About Houston Chiropractic Services

What is Chiropractic?

Chiropractic is a form of natural health care that focuses on treating a patient without the use of drugs or medicines. Doctors of Chiropractic, more commonly known as chiropractors, are primary health care providers licensed in all 50 states, and are recognized by governmental health care programs such as Medicare, Medicaid, Workers’ Compensation programs and more. Every year, more than 30 million Americans see chiropractors as part of the regular health care programs and with over 84,000 licensed chiropractors nationwide and more than 10,000 students currently enrolled in chiropractic school, it is the fastest growing health care profession.

A chiropractor is involved in the treatment and prevention of disease, as well as the promotion of public health, and a wellness approach to patient healthcare. The practice and procedures that are employed by chiropractors are based on the academic and clinical training received in and through accredited chiropractic colleges. Chiropractors frequently treat individuals with problems, such as headaches, joint pain, neck pain, low back pain and sciatica. Chiropractors also treat patients with osteoarthritis, spinal disk conditions, carpal tunnel syndrome, tendonitis, sprains, and strains. However, the scope of conditions that chiropractors manage or provide care for is not limited to the common pains and problems listed above. Chiropractors also have the training to treat a variety of conditions such as allergies, asthma, digestive disorders, and other disorders as new research is developed.

History of Chiropractic Care

The roots of chiropractic care can be traced all the way back to the beginning of recorded time. Writings from China and Greece written in 2700 B.C. and 1500 B.C. mention spinal manipulation and the maneuvering of the lower extremities to ease low back pain. Hippocrates, the Greek physician, who lived from 460 to 357 B.C., also published texts detailing the importance of chiropractic care. In one of his writings he declares, “Get knowledge of the spine, for this is the requisite for many diseases”.

In the United States, the practice of spinal manipulation began gaining momentum in the late nineteenth century. In 1895, Daniel David Palmer founded the Chiropractic profession in Davenport, Iowa. Palmer was well read in medical journals of his time and had great knowledge of the developments that were occurring throughout the world regarding anatomy and physiology. In 1897, Daniel David Palmer went on to begin the Palmer School of Chiropractic, which has continued to be one of the most prominent chiropractic colleges in the nation.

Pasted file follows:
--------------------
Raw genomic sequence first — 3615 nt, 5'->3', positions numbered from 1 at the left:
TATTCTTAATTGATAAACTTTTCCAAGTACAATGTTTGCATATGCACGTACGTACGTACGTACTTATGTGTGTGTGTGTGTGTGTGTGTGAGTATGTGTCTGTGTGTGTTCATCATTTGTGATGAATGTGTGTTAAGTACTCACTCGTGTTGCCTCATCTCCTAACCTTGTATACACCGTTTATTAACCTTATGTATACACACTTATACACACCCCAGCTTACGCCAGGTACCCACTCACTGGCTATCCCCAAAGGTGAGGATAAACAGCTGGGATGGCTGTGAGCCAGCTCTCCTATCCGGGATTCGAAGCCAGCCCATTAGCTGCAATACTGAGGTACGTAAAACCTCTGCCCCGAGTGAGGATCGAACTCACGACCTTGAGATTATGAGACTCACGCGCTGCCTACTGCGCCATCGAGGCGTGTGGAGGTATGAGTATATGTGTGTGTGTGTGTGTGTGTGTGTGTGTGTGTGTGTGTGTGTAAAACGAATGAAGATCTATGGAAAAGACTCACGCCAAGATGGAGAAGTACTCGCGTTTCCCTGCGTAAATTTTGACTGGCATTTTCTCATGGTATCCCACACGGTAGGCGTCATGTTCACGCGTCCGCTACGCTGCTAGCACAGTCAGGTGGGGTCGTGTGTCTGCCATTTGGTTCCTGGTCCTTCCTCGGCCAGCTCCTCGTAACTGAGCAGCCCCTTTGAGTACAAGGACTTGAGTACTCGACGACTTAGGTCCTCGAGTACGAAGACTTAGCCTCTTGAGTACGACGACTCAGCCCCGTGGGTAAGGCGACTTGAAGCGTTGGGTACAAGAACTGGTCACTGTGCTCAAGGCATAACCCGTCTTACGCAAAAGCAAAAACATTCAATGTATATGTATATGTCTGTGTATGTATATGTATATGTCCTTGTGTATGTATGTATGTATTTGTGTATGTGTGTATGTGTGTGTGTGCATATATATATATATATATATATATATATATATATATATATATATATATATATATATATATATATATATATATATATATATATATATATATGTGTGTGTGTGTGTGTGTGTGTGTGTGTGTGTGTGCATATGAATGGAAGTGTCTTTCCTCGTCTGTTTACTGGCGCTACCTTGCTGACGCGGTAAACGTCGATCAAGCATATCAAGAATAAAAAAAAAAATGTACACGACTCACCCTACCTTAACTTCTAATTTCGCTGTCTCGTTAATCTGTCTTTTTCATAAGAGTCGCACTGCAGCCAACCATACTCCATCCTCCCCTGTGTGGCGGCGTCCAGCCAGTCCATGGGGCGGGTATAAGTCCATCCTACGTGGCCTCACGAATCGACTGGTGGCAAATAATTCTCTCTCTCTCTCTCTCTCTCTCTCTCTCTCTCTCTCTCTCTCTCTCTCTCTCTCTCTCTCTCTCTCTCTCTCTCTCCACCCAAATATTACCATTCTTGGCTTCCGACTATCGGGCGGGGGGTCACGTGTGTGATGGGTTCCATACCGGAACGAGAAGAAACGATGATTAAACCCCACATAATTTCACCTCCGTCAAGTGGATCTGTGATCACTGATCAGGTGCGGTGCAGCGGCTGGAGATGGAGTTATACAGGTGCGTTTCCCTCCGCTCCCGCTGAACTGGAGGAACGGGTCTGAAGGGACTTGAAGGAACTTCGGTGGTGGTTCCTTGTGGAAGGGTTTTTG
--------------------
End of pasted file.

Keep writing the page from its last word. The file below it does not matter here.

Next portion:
Throughout the twentieth century, doctors of chiropractic gained legal recognition in all fifty states. A continuing recognition and respect for the chiropractic profession in the United States has led to growing support for chiropractic care all over the world. The research that has emerged from ” around the world” has yielded incredibly influential results, which have changed, shaped and molded perceptions of chiropractic care. The report, Chiropractic in New Zealand published in 1979 strongly supported the efficacy of chiropractic care and elicited medical cooperation in conjunction with chiropractic care. The 1993 Manga study published in Canada investigated the cost effectiveness of chiropractic care. The results of this study concluded that chiropractic care would save hundreds of millions of dollars annually with regard to work disability payments and direct health care costs.

Doctors of chiropractic have become pioneers in the field of non-invasive care promoting science-based approaches to a variety of ailments. A continuing dedication to chiropractic research could lead to even more discoveries in preventing and combating maladies in future years.

Treatment Techniques

Below is a list of some of the common treatment techniques and terminology used in the chiropractic profession. After your initial examination, we will recommend a treatment program during your report of findings. The program may include some of the following treatments.

Diversified

Diversified Technique is the classic chiropractic technique, developed by D.D. Palmer, DC. and taught in all chiropractic colleges. Diversified Technique was refined and developed by the late Otto Reinert, DC, to address biomechanical failure in each section of the spine, as it relates to specific subluxation. The focus is on restoration to normal biomechanical function, and correction of subluxation. In addition, Diversified methods have been developed to adjust extremity joints, allowing for beneficial applications in treating sports injuries and other injuries. Diversified adjusting of the spine uses specific lines of drives for all manual thrusts, allowing for specificity in correcting mechanical distortions of the spine. X-rays and case histories are used in analysis and diagnosis. No instruments are used in the adjusting procedure. Motion palpatation and full spine, hands-on techniques are used to deliver a deeper thrust, which makes an osseous (popping) sound as the adjustment is given.